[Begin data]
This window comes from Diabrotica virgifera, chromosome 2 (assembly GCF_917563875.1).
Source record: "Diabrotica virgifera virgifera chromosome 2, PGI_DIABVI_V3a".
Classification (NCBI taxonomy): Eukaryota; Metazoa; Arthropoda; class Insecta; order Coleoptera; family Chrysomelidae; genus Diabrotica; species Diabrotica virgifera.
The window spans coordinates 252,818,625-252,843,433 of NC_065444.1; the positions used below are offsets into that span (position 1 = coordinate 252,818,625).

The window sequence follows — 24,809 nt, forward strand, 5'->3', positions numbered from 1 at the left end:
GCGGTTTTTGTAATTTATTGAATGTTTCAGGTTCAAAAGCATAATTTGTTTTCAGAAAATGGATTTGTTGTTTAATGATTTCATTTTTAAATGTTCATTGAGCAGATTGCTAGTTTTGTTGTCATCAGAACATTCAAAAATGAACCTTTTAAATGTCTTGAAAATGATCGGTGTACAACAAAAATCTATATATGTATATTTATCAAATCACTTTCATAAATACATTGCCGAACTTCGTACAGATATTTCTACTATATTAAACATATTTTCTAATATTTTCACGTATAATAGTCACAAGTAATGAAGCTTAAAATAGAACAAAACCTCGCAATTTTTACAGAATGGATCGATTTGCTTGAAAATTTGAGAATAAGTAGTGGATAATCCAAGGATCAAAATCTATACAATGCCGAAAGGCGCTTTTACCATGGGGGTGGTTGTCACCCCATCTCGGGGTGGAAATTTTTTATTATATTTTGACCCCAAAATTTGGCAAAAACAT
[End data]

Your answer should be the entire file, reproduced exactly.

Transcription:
This window comes from Diabrotica virgifera, chromosome 2 (assembly GCF_917563875.1).
Source record: "Diabrotica virgifera virgifera chromosome 2, PGI_DIABVI_V3a".
Classification (NCBI taxonomy): Eukaryota; Metazoa; Arthropoda; class Insecta; order Coleoptera; family Chrysomelidae; genus Diabrotica; species Diabrotica virgifera.
The window spans coordinates 252,818,625-252,843,433 of NC_065444.1; the positions used below are offsets into that span (position 1 = coordinate 252,818,625).

The window sequence follows — 24,809 nt, forward strand, 5'->3', positions numbered from 1 at the left end:
GCGGTTTTTGTAATTTATTGAATGTTTCAGGTTCAAAAGCATAATTTGTTTTCAGAAAATGGATTTGTTGTTTAATGATTTCATTTTTAAATGTTCATTGAGCAGATTGCTAGTTTTGTTGTCATCAGAACATTCAAAAATGAACCTTTTAAATGTCTTGAAAATGATCGGTGTACAACAAAAATCTATATATGTATATTTATCAAATCACTTTCATAAATACATTGCCGAACTTCGTACAGATATTTCTACTATATTAAACATATTTTCTAATATTTTCACGTATAATAGTCACAAGTAATGAAGCTTAAAATAGAACAAAACCTCGCAATTTTTACAGAATGGATCGATTTGCTTGAAAATTTGAGAATAAGTAGTGGATAATCCAAGGATCAAAATCTATACAATGCCGAAAGGCGCTTTTACCATGGGGGTGGTTGTCACCCCATCTCGGGGTGGAAATTTTTTATTATATTTTGACCCCAAAATTTGGCAAAAACAT